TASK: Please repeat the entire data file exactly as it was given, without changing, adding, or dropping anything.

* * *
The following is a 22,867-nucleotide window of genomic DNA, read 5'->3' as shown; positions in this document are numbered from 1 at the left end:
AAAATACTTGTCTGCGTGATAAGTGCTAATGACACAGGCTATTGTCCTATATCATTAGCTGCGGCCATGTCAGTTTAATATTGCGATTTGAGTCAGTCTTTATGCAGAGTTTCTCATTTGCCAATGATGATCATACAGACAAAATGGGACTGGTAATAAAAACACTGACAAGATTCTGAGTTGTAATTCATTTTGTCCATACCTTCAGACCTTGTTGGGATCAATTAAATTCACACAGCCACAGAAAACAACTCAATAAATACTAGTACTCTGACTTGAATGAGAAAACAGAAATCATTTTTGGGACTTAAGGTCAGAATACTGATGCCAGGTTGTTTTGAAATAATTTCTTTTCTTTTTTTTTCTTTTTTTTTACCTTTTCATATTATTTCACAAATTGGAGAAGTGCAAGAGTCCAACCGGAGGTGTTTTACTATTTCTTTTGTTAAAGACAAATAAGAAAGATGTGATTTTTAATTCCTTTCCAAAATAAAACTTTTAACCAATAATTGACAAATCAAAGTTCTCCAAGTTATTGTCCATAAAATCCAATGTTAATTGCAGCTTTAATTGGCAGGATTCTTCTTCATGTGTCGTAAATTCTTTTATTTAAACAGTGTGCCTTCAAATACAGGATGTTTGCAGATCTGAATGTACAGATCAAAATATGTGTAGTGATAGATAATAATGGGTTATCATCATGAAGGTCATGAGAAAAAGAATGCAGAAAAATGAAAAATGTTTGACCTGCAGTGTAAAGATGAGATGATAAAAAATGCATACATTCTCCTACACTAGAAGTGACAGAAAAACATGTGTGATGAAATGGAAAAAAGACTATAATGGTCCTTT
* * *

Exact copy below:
The following is a 22,867-nucleotide window of genomic DNA, read 5'->3' as shown; positions in this document are numbered from 1 at the left end:
AAAATACTTGTCTGCGTGATAAGTGCTAATGACACAGGCTATTGTCCTATATCATTAGCTGCGGCCATGTCAGTTTAATATTGCGATTTGAGTCAGTCTTTATGCAGAGTTTCTCATTTGCCAATGATGATCATACAGACAAAATGGGACTGGTAATAAAAACACTGACAAGATTCTGAGTTGTAATTCATTTTGTCCATACCTTCAGACCTTGTTGGGATCAATTAAATTCACACAGCCACAGAAAACAACTCAATAAATACTAGTACTCTGACTTGAATGAGAAAACAGAAATCATTTTTGGGACTTAAGGTCAGAATACTGATGCCAGGTTGTTTTGAAATAATTTCTTTTCTTTTTTTTTCTTTTTTTTTACCTTTTCATATTATTTCACAAATTGGAGAAGTGCAAGAGTCCAACCGGAGGTGTTTTACTATTTCTTTTGTTAAAGACAAATAAGAAAGATGTGATTTTTAATTCCTTTCCAAAATAAAACTTTTAACCAATAATTGACAAATCAAAGTTCTCCAAGTTATTGTCCATAAAATCCAATGTTAATTGCAGCTTTAATTGGCAGGATTCTTCTTCATGTGTCGTAAATTCTTTTATTTAAACAGTGTGCCTTCAAATACAGGATGTTTGCAGATCTGAATGTACAGATCAAAATATGTGTAGTGATAGATAATAATGGGTTATCATCATGAAGGTCATGAGAAAAAGAATGCAGAAAAATGAAAAATGTTTGACCTGCAGTGTAAAGATGAGATGATAAAAAATGCATACATTCTCCTACACTAGAAGTGACAGAAAAACATGTGTGATGAAATGGAAAAAAGACTATAATGGTCCTTT